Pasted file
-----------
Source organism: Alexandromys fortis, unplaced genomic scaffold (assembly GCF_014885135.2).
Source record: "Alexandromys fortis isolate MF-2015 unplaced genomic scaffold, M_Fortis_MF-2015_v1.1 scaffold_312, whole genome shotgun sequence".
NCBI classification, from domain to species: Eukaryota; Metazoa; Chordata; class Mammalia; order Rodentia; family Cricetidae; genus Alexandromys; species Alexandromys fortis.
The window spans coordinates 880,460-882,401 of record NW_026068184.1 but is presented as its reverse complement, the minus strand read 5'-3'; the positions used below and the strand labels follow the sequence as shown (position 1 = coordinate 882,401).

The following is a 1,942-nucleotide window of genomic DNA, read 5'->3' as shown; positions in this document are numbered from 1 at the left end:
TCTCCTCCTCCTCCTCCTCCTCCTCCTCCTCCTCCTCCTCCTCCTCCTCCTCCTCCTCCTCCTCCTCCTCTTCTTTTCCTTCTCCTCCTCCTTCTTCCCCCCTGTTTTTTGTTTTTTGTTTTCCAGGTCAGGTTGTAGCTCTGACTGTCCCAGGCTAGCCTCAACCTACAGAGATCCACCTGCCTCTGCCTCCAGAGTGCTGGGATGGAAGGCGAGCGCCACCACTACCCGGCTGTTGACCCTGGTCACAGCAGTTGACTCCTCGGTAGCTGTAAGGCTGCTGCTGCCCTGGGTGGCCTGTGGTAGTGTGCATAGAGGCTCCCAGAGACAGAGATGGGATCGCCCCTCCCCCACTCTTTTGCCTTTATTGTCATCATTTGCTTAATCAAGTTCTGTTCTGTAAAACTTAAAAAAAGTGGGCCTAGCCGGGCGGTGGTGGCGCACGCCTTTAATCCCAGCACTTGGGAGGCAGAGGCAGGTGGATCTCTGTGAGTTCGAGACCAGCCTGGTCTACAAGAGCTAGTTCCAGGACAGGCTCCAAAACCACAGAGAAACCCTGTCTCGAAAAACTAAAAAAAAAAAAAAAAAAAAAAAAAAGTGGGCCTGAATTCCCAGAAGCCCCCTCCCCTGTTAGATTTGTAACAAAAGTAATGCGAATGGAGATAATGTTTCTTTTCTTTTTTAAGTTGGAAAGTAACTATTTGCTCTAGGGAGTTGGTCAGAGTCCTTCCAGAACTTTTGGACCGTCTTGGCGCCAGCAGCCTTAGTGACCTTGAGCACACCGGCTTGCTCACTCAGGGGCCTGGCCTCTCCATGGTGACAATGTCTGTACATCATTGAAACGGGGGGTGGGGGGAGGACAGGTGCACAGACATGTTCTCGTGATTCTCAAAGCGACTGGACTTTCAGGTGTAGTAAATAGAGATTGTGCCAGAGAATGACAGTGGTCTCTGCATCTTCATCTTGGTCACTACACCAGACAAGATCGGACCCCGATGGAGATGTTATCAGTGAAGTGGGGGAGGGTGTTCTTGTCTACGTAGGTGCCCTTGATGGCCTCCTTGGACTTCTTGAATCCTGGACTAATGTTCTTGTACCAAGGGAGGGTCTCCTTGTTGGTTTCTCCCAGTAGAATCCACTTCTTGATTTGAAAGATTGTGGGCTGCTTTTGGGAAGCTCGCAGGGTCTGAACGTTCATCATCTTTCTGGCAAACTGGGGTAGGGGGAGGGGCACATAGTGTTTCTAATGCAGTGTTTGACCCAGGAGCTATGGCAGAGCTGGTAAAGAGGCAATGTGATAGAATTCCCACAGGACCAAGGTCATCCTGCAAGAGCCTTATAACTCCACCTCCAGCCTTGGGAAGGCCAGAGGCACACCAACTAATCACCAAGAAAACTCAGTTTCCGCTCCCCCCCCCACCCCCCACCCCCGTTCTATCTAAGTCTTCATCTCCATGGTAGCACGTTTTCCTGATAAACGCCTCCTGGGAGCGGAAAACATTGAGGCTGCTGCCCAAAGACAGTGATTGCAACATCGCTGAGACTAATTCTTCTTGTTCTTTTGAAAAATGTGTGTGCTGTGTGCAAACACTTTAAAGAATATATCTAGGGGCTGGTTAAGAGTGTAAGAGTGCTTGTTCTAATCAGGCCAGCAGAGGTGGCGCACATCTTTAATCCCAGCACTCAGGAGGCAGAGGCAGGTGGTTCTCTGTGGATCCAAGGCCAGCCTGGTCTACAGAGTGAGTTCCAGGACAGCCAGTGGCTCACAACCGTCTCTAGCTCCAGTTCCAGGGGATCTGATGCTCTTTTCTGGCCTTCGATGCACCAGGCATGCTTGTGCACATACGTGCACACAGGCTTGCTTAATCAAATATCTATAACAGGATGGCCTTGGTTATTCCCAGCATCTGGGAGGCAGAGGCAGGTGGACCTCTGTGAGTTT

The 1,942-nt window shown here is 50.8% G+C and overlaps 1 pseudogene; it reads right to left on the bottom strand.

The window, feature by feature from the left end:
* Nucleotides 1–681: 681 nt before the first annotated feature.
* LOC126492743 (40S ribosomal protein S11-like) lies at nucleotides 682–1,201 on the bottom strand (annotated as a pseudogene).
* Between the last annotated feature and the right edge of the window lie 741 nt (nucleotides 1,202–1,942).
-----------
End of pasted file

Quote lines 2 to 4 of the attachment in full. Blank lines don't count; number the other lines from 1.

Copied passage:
Source record: "Alexandromys fortis isolate MF-2015 unplaced genomic scaffold, M_Fortis_MF-2015_v1.1 scaffold_312, whole genome shotgun sequence".
NCBI classification, from domain to species: Eukaryota; Metazoa; Chordata; class Mammalia; order Rodentia; family Cricetidae; genus Alexandromys; species Alexandromys fortis.
The window spans coordinates 880,460-882,401 of record NW_026068184.1 but is presented as its reverse complement, the minus strand read 5'-3'; the positions used below and the strand labels follow the sequence as shown (position 1 = coordinate 882,401).